I’m intrigued by the so-called “litigation prenup,” a.k.a. the Economical Litigation Agreement, or “ELA,” that’s being proposed by Boston litigator and former judge Daniel Winslow, along with the International Institute for Conflict Prevention & Resolution (CPR Institute).
Sure, there are the inevitable nay-sayers who claim that judges won’t like it (I think they’re wrong about that). And some of the specific ELA terms and conditions might need some fine-tuning.
But on the whole, Mr. Winslow is to be applauded for proposing what I think could be a huge money-saver.
Even so, however, I don’t think I’d counsel a client to make an irrevocable commitment to the ELA just yet. It’s too new a concept. The legal community needs to get some experience with it.
So I would change the proposed contract clause to include a narrow window of opportunity for either party to opt out, thusly:
XX. Economical Litigation Agreement: (a) Except as otherwise provided below, any dispute arising out of or relating to this Agreement or any transaction or relationship arising from it, including for example the breach, termination or validity of this Agreement, whether based on action in contract or tort, shall be finally resolved by civil litigation in accordance with the International Institute for Conflict Prevention & Resolution Economical Litigation Agreement (2010 edition) (the “ELA”), by a judge sitting without a jury.
(b) In jurisdictions where advance waiver of jury is prohibited as a matter of law, or where all parties to this Agreement subsequently agree in writing, such dispute shall be decided by a jury.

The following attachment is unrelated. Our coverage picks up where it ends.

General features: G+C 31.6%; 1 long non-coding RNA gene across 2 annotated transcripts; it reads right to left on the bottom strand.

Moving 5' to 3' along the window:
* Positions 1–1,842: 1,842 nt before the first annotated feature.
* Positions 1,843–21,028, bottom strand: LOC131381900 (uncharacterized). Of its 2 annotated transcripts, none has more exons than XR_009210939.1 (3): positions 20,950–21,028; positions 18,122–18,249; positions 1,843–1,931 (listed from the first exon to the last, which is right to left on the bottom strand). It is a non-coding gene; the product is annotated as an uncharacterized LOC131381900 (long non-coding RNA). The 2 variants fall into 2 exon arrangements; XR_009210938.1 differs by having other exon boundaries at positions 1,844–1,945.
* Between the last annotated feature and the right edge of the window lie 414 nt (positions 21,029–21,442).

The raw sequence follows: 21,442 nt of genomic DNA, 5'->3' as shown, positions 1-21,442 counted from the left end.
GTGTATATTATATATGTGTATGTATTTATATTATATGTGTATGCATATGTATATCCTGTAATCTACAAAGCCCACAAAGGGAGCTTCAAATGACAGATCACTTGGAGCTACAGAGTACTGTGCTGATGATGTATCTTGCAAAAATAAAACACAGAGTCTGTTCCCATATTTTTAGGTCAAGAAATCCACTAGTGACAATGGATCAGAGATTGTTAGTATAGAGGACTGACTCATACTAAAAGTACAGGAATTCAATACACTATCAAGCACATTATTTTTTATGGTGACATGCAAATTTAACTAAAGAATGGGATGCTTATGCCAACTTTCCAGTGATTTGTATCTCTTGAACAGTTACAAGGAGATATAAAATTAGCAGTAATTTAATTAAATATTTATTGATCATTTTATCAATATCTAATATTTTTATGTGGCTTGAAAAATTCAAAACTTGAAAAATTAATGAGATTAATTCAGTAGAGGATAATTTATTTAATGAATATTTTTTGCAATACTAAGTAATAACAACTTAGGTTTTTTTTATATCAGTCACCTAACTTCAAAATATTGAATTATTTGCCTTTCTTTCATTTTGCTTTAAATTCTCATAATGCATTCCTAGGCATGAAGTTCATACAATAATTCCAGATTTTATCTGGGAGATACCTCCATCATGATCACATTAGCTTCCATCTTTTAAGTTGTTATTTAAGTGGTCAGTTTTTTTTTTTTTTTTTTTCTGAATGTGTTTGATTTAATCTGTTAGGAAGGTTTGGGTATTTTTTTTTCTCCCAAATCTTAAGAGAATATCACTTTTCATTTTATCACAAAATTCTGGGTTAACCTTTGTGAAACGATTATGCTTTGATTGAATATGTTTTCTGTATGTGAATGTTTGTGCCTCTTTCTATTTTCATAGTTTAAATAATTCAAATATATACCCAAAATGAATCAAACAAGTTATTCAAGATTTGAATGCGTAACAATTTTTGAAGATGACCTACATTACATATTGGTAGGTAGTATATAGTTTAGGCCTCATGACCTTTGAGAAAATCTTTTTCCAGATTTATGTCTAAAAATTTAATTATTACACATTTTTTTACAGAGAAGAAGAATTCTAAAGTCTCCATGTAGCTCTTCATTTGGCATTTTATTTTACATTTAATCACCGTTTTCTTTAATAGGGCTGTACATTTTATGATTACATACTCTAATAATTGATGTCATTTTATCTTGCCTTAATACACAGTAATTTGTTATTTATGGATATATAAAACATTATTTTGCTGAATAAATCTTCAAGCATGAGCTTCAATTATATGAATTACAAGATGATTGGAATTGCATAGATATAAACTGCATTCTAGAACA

(c) Either party may opt out of the ELA by giving written notice to the other within ten business days after service of the summons and complaint or their equivalent.
(Italics indicate my edits; extra paragraphing added for easier reading.)
Thank you for your remarks on the ELA. There will be some adjustment as companies experiment with adoption of the model clause. Like anything new, there will be some trepidation among potential users of the concept until they see others’ experience. Rather than an opt-out, I suggest a “toe in” approach might be best: companies can try the ELA for smaller contracts to stick a toe in the water. As companies gain experience, the ELA can be incorporated in larger contracts. We already have been told of companies considering the ELA for M&A, IP licensing as well as B2B contracts. Time will tell if it catches on. Best regards, Dan Winslow
Thanks for visiting, Dan, and for putting the ELA forward; I hope it catches on. You’ve done a real service to the business community.